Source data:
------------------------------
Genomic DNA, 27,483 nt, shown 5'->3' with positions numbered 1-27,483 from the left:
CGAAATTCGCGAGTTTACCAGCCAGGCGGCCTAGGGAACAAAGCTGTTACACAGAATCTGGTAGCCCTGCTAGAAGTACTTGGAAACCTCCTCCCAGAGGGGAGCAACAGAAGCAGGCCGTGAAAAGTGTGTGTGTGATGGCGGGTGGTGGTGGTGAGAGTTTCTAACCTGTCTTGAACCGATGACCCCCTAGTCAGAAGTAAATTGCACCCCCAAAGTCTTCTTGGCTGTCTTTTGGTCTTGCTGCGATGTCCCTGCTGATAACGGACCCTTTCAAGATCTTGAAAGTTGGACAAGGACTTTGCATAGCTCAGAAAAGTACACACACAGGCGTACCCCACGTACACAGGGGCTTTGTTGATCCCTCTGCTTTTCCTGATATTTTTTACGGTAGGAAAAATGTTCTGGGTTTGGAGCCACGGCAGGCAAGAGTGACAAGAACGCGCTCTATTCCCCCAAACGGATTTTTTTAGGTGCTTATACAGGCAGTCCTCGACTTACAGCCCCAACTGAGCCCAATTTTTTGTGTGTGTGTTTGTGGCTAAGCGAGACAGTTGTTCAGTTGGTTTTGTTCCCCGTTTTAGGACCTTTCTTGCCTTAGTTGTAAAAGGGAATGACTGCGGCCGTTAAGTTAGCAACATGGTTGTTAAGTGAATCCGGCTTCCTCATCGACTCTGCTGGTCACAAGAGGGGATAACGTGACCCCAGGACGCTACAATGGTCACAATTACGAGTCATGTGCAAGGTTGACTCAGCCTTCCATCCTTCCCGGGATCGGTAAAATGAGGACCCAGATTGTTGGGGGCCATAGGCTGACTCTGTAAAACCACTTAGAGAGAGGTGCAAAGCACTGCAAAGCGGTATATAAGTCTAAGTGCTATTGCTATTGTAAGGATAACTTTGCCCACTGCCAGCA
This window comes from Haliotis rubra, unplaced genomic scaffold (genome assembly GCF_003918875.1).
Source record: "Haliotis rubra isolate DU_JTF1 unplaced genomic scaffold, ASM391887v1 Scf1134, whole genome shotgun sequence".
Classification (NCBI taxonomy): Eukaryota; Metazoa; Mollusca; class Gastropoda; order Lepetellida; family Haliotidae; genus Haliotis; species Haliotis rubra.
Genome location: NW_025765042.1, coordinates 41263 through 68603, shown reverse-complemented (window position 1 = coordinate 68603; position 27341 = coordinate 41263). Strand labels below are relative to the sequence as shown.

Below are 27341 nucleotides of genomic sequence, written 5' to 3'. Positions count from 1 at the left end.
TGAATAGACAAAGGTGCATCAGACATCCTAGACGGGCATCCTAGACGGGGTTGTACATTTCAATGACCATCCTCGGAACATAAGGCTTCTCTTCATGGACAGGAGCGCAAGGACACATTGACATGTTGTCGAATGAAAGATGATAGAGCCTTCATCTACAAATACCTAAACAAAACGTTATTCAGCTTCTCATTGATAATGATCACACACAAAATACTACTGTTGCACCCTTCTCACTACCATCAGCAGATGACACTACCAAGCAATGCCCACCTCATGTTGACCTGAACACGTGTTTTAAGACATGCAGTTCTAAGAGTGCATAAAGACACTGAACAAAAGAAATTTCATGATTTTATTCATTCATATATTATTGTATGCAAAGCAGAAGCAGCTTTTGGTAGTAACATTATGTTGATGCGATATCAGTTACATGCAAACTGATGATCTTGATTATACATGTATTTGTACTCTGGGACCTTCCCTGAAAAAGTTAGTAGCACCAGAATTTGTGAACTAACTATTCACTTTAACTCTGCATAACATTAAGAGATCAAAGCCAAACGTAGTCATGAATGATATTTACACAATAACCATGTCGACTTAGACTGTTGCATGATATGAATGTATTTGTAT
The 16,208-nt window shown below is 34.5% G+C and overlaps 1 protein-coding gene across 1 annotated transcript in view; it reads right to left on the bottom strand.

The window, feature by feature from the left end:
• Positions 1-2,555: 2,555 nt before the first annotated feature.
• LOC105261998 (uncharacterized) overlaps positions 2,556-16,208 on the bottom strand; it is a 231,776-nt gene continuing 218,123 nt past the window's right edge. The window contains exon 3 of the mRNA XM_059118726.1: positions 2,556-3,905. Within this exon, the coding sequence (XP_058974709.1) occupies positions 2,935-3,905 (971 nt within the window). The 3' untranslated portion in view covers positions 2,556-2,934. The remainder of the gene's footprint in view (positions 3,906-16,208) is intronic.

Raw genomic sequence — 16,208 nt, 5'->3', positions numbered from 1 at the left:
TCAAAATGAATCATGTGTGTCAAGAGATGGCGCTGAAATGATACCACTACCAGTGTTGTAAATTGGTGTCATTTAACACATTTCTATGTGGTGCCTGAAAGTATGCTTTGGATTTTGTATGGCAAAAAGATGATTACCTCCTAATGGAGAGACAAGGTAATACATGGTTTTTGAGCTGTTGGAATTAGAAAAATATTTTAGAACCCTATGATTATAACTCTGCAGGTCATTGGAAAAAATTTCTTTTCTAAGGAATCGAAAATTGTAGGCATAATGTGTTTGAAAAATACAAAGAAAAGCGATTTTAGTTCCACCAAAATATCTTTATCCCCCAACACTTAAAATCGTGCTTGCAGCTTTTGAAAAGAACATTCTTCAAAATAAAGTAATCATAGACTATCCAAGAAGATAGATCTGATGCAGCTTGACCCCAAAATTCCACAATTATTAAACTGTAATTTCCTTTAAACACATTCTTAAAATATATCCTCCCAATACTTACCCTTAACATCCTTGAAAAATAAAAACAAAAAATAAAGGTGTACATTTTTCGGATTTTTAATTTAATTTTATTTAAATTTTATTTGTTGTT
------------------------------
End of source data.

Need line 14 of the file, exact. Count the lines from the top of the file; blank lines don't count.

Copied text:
TCAAAATGAATCATGTGTGTCAAGAGATGGCGCTGAAATGATACCACTACCAGTGTTGTAAATTGGTGTCATTTAACACATTTCTATGTGGTGCCTGAAAGTATGCTTTGGATTTTGTATGGCAAAAAGATGATTACCTCCTAATGGAGAGACAAGGTAATACATGGTTTTTGAGCTGTTGGAATTAGAAAAATATTTTAGAACCCTATGATTATAACTCTGCAGGTCATTGGAAAAAATTTCTTTTCTAAGGAATCGAAAATTGTAGGCATAATGTGTTTGAAAAATACAAAGAAAAGCGATTTTAGTTCCACCAAAATATCTTTATCCCCCAACACTTAAAATCGTGCTTGCAGCTTTTGAAAAGAACATTCTTCAAAATAAAGTAATCATAGACTATCCAAGAAGATAGATCTGATGCAGCTTGACCCCAAAATTCCACAATTATTAAACTGTAATTTCCTTTAAACACATTCTTAAAATATATCCTCCCAATACTTACCCTTAACATCCTTGAAAAATAAAAACAAAAAATAAAGGTGTACATTTTTCGGATTTTTAATTTAATTTTATTTAAATTTTATTTGTTGTT